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    3. Thanks for stopping by. We always wash everything out before and after...which is probably more than hotels do! Appreciate the comment.

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  7. They are so darn cute together. Great tips! I've brought Kaya & Norman to my parents' house about 4 hours away and I always bring all their things. There's usually more dog stuff than human. Well, unless I bring my laundry. haha. Luckily they always act comatose in the car and I forget they are even back there! That's awesome that you found a rest stop with a dog park too!

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  8. When the day comes that we can do a long road trip with the dogs I'll be referencing this post!
    What was the dog friendly hotel you stayed at in Scottsdale?
    Tie-downs have always seemed odd to me. I don't know why--something about it just seems weird to me, and I've read that BadRap article about it. The way you referenced it though makes me wonder if it might be something I would utilize in the future.

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  9. This way, we could grab a container when we headed into the hotel and that made it much simpler. When we needed to feed them before arriving at an overnight stop, this also really helped then. www.crosscountrymovingcompanies.biz best cross country moving companies

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  10. I don't want to kennel my dog while I drive from NC to CA. I am really happy to read it can be done (cross country rides with dogs) She is already accustomed to the 5 hours drive from NC to VA. I have made about 10 of those trips with her. I see that driving almost straight through isn't going to be part of my plan. I would like to get in 10-12 hours a day, is this possible?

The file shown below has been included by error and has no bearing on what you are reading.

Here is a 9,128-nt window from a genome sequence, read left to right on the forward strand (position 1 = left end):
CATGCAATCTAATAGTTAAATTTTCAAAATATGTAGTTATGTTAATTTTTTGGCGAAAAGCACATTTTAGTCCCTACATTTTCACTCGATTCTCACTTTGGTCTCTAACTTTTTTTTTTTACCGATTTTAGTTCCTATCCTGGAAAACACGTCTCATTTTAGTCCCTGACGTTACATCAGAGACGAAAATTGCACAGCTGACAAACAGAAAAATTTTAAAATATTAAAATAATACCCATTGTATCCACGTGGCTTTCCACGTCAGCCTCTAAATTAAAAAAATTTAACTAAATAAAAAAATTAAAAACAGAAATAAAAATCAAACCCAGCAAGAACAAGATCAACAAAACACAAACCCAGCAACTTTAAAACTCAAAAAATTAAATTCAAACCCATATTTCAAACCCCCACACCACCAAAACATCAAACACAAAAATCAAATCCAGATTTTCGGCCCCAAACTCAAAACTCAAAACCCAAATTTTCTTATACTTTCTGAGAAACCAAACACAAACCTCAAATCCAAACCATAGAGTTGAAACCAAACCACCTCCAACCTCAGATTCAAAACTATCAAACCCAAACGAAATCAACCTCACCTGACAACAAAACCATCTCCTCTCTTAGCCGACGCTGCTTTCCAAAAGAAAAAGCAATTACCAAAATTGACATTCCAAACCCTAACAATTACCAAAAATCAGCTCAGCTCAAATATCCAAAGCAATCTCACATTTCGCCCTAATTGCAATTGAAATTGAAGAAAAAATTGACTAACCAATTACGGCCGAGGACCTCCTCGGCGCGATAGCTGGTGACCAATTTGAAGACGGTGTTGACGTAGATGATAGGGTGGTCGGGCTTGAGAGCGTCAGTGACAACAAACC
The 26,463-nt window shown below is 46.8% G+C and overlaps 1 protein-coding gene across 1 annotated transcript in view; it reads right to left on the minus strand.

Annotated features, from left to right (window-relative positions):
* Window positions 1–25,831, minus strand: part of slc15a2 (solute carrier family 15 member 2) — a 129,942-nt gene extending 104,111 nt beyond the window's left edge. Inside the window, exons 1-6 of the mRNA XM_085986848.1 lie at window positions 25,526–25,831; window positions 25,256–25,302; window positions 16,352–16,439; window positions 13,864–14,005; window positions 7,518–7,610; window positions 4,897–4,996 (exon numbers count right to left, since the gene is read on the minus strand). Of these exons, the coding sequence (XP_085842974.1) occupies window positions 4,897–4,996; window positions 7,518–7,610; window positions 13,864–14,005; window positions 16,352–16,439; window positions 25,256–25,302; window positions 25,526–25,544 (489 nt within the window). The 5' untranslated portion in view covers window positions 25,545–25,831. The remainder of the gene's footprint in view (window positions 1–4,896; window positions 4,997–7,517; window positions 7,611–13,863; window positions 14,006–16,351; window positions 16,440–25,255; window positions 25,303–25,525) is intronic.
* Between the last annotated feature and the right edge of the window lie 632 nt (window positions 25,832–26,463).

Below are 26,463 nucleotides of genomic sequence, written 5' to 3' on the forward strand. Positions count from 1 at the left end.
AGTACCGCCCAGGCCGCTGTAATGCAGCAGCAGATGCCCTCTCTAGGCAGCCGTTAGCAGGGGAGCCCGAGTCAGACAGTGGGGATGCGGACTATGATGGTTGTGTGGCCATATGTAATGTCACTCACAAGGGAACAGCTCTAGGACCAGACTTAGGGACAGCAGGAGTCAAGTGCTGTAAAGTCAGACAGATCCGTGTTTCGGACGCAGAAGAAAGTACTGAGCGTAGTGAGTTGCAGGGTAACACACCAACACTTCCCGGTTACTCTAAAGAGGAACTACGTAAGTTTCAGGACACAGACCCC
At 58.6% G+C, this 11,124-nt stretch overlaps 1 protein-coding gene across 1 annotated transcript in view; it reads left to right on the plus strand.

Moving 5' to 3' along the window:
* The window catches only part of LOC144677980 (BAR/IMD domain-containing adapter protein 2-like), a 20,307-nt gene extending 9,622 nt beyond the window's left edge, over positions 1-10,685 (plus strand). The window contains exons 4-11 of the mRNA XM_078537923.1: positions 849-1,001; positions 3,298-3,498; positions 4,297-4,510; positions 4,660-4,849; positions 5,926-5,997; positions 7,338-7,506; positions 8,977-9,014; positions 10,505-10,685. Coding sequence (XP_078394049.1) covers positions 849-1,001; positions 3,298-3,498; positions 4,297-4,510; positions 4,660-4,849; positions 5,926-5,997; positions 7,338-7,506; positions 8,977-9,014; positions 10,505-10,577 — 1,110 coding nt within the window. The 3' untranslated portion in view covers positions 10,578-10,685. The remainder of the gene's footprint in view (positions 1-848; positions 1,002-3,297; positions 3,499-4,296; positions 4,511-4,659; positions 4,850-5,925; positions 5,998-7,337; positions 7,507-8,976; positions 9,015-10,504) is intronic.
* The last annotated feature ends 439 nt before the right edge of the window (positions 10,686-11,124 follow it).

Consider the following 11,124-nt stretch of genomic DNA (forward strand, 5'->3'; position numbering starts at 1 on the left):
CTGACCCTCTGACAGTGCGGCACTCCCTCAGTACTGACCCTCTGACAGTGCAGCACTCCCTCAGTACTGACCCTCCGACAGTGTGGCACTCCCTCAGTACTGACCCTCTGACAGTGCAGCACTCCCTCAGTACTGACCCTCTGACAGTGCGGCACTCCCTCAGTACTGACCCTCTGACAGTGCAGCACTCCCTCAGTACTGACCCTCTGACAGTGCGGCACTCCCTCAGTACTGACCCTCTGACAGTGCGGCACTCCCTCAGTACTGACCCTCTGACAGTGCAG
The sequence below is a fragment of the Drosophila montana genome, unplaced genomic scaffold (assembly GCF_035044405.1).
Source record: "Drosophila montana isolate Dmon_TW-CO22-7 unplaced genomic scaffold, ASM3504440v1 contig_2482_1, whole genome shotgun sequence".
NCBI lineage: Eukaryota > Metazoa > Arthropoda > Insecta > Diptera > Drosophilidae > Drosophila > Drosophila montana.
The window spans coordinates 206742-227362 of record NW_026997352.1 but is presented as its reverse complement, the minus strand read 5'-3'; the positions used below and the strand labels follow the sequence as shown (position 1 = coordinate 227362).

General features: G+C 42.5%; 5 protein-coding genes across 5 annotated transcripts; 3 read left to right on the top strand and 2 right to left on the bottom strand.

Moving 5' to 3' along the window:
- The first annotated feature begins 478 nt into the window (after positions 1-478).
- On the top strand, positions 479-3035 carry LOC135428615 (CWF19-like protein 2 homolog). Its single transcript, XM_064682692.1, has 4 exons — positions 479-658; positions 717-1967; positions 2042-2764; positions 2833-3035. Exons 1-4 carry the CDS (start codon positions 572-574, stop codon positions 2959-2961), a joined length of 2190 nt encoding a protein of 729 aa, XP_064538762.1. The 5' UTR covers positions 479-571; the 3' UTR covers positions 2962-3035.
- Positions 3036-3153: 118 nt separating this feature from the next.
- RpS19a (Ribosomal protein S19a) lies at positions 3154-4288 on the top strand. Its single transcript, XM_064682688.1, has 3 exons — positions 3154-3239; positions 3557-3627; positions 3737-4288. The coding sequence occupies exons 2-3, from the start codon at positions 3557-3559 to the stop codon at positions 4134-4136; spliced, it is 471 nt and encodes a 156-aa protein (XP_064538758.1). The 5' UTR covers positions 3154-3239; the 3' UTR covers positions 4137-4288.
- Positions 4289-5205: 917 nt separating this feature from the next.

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    1. Hi Jess, I think anything is possible if your pup has an okay time in the car. We found that even though Maggie gets sort of anxious for the first 30-60 minutes, she calms down and then chills in the back seat. We put in10-12 hour days sometimes and just made sure to stop fairly frequently so everyone could stretch their legs!!

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  11. Hi all,

    My fiance and I are planning a cross-country road trip from MA to CA with our 80 doberman, Zia for our honeymoon next summer. We have ideas of places to stay but wondering about places to eat and things to do along the way that are dog friendly for a very trained sweet dog that hates to be away from us. We have a couple stops in mind but really just wants to see new things, states and end up in southern cali where my fiancé is from. Any info would be much appreciated! Thanks, Sara Z

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    1. There are some awesome dog friendly websites online that tell you both restaurants, parks/rec area, and hotels that are dog friendly like Bring Fido and others. For insight into restaurants near LA that are dog friendly, I would recommend joining LARPBO's (Los Angeles Responsible Pit Bull Owner) group on Facebook. The members take dogs to eat all the time to places like "Not a Burger Stand" that's pup friendly in LA. Have an awesome trip!!!

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  12. I never actually slept (I can not sleep in emerg, too noisy and upsetting), http://www.mmovers.ca/